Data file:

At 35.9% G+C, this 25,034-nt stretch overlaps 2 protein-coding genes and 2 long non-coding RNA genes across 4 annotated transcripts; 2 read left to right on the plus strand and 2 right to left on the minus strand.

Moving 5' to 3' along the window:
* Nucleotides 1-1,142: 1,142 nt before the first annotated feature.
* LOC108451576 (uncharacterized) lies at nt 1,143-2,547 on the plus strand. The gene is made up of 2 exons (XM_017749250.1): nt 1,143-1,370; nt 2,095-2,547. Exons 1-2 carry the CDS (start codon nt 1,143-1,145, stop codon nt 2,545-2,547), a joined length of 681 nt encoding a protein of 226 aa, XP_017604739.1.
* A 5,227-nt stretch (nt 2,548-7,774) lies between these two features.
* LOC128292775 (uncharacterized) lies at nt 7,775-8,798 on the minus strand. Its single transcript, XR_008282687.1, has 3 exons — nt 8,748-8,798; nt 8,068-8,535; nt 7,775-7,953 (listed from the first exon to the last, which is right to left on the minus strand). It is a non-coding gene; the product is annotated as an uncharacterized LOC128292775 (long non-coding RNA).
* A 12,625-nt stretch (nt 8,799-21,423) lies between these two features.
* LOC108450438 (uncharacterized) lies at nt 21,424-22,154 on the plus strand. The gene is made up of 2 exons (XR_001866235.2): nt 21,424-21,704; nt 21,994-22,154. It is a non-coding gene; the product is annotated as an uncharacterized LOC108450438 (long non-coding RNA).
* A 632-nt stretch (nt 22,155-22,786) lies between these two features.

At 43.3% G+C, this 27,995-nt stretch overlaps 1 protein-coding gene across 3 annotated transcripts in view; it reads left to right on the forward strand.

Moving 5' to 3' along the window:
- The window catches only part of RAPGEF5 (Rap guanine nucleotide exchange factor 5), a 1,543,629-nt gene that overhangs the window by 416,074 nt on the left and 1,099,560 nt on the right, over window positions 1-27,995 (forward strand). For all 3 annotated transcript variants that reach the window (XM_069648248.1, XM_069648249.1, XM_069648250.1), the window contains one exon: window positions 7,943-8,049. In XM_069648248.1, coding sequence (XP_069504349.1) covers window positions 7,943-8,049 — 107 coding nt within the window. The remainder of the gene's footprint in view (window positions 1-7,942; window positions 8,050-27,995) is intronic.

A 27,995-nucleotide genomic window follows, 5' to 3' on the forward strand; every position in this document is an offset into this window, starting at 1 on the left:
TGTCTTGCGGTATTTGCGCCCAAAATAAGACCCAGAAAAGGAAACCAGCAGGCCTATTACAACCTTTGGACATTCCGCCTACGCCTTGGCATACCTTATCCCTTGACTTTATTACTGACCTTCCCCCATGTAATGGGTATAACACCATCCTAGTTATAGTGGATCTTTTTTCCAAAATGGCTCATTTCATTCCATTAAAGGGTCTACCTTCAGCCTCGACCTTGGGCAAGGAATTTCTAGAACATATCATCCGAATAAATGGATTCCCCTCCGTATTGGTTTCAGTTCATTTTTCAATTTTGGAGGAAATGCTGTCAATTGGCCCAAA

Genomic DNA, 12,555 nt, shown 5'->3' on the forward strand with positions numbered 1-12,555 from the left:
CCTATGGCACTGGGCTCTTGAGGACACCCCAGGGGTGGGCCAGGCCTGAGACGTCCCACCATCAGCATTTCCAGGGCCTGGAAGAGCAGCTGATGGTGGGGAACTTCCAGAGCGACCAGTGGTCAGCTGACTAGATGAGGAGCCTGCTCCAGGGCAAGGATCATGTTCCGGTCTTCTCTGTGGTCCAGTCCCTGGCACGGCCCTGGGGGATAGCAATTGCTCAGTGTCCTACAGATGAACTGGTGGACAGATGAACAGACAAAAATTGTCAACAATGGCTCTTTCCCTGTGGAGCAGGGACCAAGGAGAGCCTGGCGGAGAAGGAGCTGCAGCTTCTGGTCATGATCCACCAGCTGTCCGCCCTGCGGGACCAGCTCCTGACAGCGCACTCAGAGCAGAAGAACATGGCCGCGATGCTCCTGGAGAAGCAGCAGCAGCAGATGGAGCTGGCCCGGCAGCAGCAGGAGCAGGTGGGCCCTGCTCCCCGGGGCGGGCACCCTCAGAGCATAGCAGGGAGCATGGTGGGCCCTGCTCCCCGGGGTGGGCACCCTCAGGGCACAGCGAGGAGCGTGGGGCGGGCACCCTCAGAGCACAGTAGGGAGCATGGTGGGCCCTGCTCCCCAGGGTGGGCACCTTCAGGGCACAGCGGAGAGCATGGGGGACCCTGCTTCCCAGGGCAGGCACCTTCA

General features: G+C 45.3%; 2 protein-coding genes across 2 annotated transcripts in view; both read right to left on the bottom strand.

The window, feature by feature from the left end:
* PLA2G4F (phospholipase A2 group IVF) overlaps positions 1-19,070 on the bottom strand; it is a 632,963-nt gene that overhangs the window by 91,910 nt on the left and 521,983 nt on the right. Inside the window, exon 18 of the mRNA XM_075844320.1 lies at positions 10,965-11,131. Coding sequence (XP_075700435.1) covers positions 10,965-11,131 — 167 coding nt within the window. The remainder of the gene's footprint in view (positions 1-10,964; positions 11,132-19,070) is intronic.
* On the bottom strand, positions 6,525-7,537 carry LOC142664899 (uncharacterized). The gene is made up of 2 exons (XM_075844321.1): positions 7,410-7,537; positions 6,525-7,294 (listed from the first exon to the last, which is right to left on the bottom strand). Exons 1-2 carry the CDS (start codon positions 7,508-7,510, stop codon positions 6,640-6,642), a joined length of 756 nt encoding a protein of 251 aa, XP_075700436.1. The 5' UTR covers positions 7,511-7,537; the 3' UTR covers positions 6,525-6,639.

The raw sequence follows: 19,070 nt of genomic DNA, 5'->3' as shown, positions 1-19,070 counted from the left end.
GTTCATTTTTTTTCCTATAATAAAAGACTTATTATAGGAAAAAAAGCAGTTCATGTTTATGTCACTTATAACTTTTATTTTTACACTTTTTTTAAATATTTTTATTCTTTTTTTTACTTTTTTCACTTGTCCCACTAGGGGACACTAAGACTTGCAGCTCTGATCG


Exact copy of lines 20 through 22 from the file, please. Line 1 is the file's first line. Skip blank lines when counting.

* On the bottom strand, positions 6,525-7,537 carry LOC142664899 (uncharacterized). The gene is made up of 2 exons (XM_075844321.1): positions 7,410-7,537; positions 6,525-7,294 (listed from the first exon to the last, which is right to left on the bottom strand). Exons 1-2 carry the CDS (start codon positions 7,508-7,510, stop codon positions 6,640-6,642), a joined length of 756 nt encoding a protein of 251 aa, XP_075700436.1. The 5' UTR covers positions 7,511-7,537; the 3' UTR covers positions 6,525-6,639.

The raw sequence follows: 19,070 nt of genomic DNA, 5'->3' as shown, positions 1-19,070 counted from the left end.
GTTCATTTTTTTTCCTATAATAAAAGACTTATTATAGGAAAAAAAGCAGTTCATGTTTATGTCACTTATAACTTTTATTTTTACACTTTTTTTAAATATTTTTATTCTTTTTTTTACTTTTTTCACTTGTCCCACTAGGGGACACTAAGACTTGCAGCTCTGATCG